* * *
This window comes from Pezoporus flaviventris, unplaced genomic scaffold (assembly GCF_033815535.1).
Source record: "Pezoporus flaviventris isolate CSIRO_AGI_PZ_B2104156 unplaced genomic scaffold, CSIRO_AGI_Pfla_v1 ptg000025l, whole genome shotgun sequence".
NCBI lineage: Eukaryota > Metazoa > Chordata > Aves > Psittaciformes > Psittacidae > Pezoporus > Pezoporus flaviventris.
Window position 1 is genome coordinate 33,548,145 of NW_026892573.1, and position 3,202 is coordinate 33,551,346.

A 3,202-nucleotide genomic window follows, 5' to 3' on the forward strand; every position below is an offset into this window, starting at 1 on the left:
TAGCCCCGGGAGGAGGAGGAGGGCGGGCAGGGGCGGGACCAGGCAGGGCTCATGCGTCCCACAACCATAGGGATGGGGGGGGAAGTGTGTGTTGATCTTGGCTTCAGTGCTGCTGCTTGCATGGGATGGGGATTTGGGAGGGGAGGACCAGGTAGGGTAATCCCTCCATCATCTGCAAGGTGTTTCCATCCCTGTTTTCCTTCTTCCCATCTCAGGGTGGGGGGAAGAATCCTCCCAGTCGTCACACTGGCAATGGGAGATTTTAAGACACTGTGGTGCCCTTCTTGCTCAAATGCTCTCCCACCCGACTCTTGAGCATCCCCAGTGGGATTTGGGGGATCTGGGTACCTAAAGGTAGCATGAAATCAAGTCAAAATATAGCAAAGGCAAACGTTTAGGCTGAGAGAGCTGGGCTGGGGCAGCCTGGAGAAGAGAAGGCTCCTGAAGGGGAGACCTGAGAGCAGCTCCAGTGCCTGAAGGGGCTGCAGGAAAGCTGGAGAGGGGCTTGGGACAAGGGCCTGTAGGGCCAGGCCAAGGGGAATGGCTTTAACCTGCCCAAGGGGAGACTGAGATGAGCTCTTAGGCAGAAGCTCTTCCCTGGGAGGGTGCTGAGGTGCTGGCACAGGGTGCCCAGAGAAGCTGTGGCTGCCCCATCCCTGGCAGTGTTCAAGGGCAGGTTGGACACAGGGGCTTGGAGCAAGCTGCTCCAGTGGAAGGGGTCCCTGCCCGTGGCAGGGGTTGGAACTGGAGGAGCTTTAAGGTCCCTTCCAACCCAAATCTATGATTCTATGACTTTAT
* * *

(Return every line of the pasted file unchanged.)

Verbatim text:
This window comes from Pezoporus flaviventris, unplaced genomic scaffold (assembly GCF_033815535.1).
Source record: "Pezoporus flaviventris isolate CSIRO_AGI_PZ_B2104156 unplaced genomic scaffold, CSIRO_AGI_Pfla_v1 ptg000025l, whole genome shotgun sequence".
NCBI lineage: Eukaryota > Metazoa > Chordata > Aves > Psittaciformes > Psittacidae > Pezoporus > Pezoporus flaviventris.
Window position 1 is genome coordinate 33,548,145 of NW_026892573.1, and position 3,202 is coordinate 33,551,346.

A 3,202-nucleotide genomic window follows, 5' to 3' on the forward strand; every position below is an offset into this window, starting at 1 on the left:
TAGCCCCGGGAGGAGGAGGAGGGCGGGCAGGGGCGGGACCAGGCAGGGCTCATGCGTCCCACAACCATAGGGATGGGGGGGGAAGTGTGTGTTGATCTTGGCTTCAGTGCTGCTGCTTGCATGGGATGGGGATTTGGGAGGGGAGGACCAGGTAGGGTAATCCCTCCATCATCTGCAAGGTGTTTCCATCCCTGTTTTCCTTCTTCCCATCTCAGGGTGGGGGGAAGAATCCTCCCAGTCGTCACACTGGCAATGGGAGATTTTAAGACACTGTGGTGCCCTTCTTGCTCAAATGCTCTCCCACCCGACTCTTGAGCATCCCCAGTGGGATTTGGGGGATCTGGGTACCTAAAGGTAGCATGAAATCAAGTCAAAATATAGCAAAGGCAAACGTTTAGGCTGAGAGAGCTGGGCTGGGGCAGCCTGGAGAAGAGAAGGCTCCTGAAGGGGAGACCTGAGAGCAGCTCCAGTGCCTGAAGGGGCTGCAGGAAAGCTGGAGAGGGGCTTGGGACAAGGGCCTGTAGGGCCAGGCCAAGGGGAATGGCTTTAACCTGCCCAAGGGGAGACTGAGATGAGCTCTTAGGCAGAAGCTCTTCCCTGGGAGGGTGCTGAGGTGCTGGCACAGGGTGCCCAGAGAAGCTGTGGCTGCCCCATCCCTGGCAGTGTTCAAGGGCAGGTTGGACACAGGGGCTTGGAGCAAGCTGCTCCAGTGGAAGGGGTCCCTGCCCGTGGCAGGGGTTGGAACTGGAGGAGCTTTAAGGTCCCTTCCAACCCAAATCTATGATTCTATGACTTTAT